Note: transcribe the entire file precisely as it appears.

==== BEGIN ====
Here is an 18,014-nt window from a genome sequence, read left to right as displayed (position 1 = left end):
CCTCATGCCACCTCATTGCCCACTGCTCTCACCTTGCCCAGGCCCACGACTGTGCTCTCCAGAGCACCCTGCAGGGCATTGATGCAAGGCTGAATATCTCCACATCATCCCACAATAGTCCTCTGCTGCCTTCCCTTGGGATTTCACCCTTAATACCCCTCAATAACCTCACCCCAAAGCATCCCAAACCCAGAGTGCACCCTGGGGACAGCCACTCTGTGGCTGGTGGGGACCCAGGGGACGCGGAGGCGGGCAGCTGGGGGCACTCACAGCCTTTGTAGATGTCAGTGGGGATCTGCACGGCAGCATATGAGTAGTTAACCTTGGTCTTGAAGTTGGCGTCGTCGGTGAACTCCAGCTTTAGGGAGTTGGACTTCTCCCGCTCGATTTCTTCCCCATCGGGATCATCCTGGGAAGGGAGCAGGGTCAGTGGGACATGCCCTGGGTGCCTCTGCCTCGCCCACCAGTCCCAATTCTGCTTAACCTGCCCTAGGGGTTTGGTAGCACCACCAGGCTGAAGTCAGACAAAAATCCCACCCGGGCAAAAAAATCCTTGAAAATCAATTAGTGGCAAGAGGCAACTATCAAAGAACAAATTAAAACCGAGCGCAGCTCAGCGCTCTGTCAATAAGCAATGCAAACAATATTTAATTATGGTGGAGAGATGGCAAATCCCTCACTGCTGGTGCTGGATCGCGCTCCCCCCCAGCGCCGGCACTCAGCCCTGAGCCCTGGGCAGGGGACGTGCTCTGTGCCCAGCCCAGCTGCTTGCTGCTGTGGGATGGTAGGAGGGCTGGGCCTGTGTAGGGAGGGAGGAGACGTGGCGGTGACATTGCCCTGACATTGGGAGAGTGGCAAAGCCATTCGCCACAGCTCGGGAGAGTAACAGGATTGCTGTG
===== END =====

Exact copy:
Here is an 18,014-nt window from a genome sequence, read left to right as displayed (position 1 = left end):
CCTCATGCCACCTCATTGCCCACTGCTCTCACCTTGCCCAGGCCCACGACTGTGCTCTCCAGAGCACCCTGCAGGGCATTGATGCAAGGCTGAATATCTCCACATCATCCCACAATAGTCCTCTGCTGCCTTCCCTTGGGATTTCACCCTTAATACCCCTCAATAACCTCACCCCAAAGCATCCCAAACCCAGAGTGCACCCTGGGGACAGCCACTCTGTGGCTGGTGGGGACCCAGGGGACGCGGAGGCGGGCAGCTGGGGGCACTCACAGCCTTTGTAGATGTCAGTGGGGATCTGCACGGCAGCATATGAGTAGTTAACCTTGGTCTTGAAGTTGGCGTCGTCGGTGAACTCCAGCTTTAGGGAGTTGGACTTCTCCCGCTCGATTTCTTCCCCATCGGGATCATCCTGGGAAGGGAGCAGGGTCAGTGGGACATGCCCTGGGTGCCTCTGCCTCGCCCACCAGTCCCAATTCTGCTTAACCTGCCCTAGGGGTTTGGTAGCACCACCAGGCTGAAGTCAGACAAAAATCCCACCCGGGCAAAAAAATCCTTGAAAATCAATTAGTGGCAAGAGGCAACTATCAAAGAACAAATTAAAACCGAGCGCAGCTCAGCGCTCTGTCAATAAGCAATGCAAACAATATTTAATTATGGTGGAGAGATGGCAAATCCCTCACTGCTGGTGCTGGATCGCGCTCCCCCCCAGCGCCGGCACTCAGCCCTGAGCCCTGGGCAGGGGACGTGCTCTGTGCCCAGCCCAGCTGCTTGCTGCTGTGGGATGGTAGGAGGGCTGGGCCTGTGTAGGGAGGGAGGAGACGTGGCGGTGACATTGCCCTGACATTGGGAGAGTGGCAAAGCCATTCGCCACAGCTCGGGAGAGTAACAGGATTGCTGTG